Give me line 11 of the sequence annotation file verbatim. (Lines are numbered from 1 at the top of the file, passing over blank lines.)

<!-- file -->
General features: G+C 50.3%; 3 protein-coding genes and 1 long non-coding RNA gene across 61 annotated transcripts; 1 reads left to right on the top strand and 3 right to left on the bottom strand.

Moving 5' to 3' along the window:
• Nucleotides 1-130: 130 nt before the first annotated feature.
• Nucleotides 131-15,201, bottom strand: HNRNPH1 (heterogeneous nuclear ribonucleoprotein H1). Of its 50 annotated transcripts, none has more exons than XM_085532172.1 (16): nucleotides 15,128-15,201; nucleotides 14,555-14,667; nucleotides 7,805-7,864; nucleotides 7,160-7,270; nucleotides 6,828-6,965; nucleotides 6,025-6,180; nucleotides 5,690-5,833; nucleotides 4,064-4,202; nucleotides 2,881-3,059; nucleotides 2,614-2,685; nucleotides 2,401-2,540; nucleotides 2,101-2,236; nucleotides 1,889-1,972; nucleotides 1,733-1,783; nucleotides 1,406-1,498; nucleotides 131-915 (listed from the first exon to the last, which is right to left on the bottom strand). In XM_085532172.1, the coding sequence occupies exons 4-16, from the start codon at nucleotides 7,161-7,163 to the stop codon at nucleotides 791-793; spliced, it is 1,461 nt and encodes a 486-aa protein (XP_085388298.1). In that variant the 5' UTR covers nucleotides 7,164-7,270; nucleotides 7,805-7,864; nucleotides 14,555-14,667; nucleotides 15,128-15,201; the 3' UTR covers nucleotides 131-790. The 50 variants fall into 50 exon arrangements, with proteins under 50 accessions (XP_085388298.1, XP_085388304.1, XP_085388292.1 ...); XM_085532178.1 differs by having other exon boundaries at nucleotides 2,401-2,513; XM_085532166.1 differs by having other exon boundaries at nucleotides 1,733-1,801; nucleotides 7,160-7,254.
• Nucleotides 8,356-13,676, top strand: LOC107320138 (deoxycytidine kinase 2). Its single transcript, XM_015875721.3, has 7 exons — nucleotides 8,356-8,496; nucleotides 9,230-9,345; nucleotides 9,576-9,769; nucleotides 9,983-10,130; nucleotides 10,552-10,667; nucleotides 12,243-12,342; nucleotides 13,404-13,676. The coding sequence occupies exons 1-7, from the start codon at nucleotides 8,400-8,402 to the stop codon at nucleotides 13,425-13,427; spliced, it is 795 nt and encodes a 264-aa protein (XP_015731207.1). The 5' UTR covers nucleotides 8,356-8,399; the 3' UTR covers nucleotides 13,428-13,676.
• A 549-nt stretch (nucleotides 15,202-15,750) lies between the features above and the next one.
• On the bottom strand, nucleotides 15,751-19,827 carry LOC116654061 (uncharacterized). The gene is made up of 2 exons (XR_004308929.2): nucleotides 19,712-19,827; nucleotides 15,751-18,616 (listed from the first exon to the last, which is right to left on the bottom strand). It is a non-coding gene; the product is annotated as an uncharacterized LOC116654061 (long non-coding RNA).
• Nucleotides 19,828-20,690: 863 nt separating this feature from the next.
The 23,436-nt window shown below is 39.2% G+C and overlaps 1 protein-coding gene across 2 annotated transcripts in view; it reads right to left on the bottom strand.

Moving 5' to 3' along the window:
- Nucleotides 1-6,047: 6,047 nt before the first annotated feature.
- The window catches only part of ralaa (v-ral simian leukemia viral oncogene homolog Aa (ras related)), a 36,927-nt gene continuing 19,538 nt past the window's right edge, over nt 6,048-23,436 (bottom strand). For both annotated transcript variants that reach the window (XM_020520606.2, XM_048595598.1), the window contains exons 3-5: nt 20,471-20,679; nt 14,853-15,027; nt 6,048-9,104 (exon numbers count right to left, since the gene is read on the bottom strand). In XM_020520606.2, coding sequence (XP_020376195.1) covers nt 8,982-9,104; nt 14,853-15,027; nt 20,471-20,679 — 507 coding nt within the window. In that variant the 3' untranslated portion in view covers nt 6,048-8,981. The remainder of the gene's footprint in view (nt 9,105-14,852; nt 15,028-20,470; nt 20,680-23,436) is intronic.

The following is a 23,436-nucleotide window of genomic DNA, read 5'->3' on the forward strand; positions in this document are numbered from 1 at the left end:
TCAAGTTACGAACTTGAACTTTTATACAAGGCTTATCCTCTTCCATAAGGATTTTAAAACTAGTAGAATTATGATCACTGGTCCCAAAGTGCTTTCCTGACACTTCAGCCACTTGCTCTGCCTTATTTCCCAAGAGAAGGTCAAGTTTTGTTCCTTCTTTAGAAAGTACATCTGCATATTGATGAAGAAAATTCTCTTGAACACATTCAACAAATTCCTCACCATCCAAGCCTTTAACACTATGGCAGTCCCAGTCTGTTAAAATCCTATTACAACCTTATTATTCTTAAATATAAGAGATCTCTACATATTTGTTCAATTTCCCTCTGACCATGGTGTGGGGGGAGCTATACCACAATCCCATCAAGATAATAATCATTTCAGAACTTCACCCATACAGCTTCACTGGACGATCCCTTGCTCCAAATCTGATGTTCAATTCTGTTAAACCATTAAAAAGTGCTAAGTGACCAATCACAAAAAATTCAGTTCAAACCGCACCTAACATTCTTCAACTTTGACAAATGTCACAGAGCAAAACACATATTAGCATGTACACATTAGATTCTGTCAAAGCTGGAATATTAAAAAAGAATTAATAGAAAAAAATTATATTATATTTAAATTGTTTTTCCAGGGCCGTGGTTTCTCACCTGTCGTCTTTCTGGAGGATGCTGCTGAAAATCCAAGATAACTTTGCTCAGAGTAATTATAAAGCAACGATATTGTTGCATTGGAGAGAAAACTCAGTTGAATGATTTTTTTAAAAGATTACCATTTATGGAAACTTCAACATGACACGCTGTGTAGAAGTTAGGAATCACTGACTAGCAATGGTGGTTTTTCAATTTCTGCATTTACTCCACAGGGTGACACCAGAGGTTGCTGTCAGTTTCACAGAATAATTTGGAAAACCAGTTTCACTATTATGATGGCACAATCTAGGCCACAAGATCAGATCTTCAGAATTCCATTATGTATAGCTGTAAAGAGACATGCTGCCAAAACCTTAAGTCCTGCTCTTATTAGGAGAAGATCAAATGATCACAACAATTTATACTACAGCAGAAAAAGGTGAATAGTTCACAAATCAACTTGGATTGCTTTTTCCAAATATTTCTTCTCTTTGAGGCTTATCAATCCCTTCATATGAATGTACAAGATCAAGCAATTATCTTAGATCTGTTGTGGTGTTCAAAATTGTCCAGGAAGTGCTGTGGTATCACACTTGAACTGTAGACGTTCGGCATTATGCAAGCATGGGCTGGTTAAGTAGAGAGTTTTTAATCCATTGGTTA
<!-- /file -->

- Nucleotides 1-6,047: 6,047 nt before the first annotated feature.